Controversy: Are Strong Protections of Private Property Rights Necessary for Species Preservation?
Krueger, Frederick W., Richards, Jay W., Journal of Markets & Morality
The protection of endangered species is a biblically mandated responsibility for Christians and Jews. The Scriptures declare that all land is owned first by God; humans are stewards who act on behalf of God and in obedience to His commandments. The Judeo-Christian tradition requires property owners to care for the land so that endangered species are protected and preserved. Therefore, Christians and Jews should not only support protection for endangered species and their habitat, but they should oppose the notion that public funds should compensate landowners who must use their property to further the good of creation and society.
Observant Christians and Jews should have no question about the importance of protecting endangered species. The Scriptures are clear on this question. Orthodox Christian theology, as expressed through its saints and great theologians, declares care for the animals. Roman Catholic, mainline Protestant, Orthodox, and evangelical churches, plus the main branches of Judaism, all support care for animals, especially endangered species. Even medical science declares the value of saving species, and emphasizes that human research has barely surveyed 5 percent of botanicals for potential pharmacological benefits, this means their value for human well-being is scarcely appreciated.
The Biblical Foundation in Brief
References to animals occur hundreds of times in the Bible. Some key Scriptural themes include the intrinsic worth of animals, the obedience of animals to their God-given nature, the service of animals to humans, and the fact that animals give glory to God and shall "sing in the heavenly choir." (1) These themes weave together to form a biblical imperative for the ethical treatment of animals. The few passages cited here only introduce the depth of meaning in Scripture about animals.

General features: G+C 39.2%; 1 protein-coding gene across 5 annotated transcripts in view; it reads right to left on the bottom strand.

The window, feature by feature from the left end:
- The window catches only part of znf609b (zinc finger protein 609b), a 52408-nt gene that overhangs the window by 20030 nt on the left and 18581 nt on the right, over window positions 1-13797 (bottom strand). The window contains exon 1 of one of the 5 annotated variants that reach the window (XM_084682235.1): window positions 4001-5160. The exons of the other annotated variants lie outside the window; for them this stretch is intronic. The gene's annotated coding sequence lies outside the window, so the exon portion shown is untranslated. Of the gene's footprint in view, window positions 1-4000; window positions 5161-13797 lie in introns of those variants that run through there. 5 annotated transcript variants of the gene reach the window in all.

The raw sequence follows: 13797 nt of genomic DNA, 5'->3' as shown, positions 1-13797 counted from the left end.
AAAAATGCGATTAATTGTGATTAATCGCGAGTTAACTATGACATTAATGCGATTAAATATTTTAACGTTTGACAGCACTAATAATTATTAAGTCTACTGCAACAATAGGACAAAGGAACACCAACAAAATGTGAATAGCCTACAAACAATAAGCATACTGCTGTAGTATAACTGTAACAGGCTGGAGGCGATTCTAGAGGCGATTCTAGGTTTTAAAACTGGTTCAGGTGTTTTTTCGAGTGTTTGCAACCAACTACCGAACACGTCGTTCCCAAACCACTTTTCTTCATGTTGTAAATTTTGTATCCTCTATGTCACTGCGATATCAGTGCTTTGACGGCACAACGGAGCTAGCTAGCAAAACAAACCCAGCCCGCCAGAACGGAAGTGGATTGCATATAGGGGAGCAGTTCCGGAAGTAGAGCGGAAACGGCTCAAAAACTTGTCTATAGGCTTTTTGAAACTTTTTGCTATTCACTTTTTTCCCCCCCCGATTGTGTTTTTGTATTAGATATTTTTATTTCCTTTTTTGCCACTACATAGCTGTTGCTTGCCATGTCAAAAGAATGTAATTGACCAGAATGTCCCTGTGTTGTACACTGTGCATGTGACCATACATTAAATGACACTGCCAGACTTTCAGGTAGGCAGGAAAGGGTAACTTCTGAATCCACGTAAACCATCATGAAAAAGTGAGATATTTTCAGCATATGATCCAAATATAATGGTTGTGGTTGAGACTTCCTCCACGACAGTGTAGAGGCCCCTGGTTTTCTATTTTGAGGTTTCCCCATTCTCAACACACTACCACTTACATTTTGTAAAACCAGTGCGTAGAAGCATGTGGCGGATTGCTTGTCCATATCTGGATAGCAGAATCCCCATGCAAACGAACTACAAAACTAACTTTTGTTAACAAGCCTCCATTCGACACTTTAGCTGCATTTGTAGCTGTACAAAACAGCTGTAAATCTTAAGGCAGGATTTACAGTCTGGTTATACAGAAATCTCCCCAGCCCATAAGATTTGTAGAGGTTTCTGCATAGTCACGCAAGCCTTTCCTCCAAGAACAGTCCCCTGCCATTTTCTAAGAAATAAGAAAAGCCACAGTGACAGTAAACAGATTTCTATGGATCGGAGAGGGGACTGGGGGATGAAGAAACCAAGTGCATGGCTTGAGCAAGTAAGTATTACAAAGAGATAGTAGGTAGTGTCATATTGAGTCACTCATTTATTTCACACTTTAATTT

Animals Fulfill a Command from God
And God said, "Let the waters bring forth abundantly the moving creatures ... and fowl that may fly above the earth in the open firmament of heaven." And God created ... every living creature that moveth ... and God saw that it was good. And God blessed them, saying, "Be fruitful and multiply, and fill the waters ... and let fowl multiply in the earth" (Gen.1:20-22).
The implications of this passage are several: (1) biodiversity is inherent in creation; (2) humanity shares the world with other creatures; (3) destruction of species violates God's intention as he gives them purpose and direction; and (4) habitat preservation is fundamental to species preservation.
When God creates the birds, animals, and plants, each is given a place and purpose in creation. Each species has value in God's sight because He deliberately creates them and calls their creation "good." This implies that an exclusively utilitarian view is not an appropriate perspective as there is intrinsic value in all parts of creation.
God commands every creature to "be fruitful and multiply" and to fill the earth. Therefore, they owe an obedience to God to perpetuate themselves. This means human action cannot abrogate or set aside what God has commanded by destroying any species. Preservation of animal species becomes a ministry and noble work of discipleship because it gives love and service toward the maintenance of God's good creation.
Importantly, the command to the animals to be fruitful and multiply comes before the command to humans to be fruitful and multiply. This means that any action that destroys a species or that passively stands by and fails to act when the command of God is being violated disregards God's intent for the world. Failure to respect this command is a sin, because it represents willful disobedience of God's decree for the world.
God's command that every place where creatures dwell bring forth abundantly presumes suitable habitat. This means a healthy environment in which people, animals, and plants all live together and flourish. …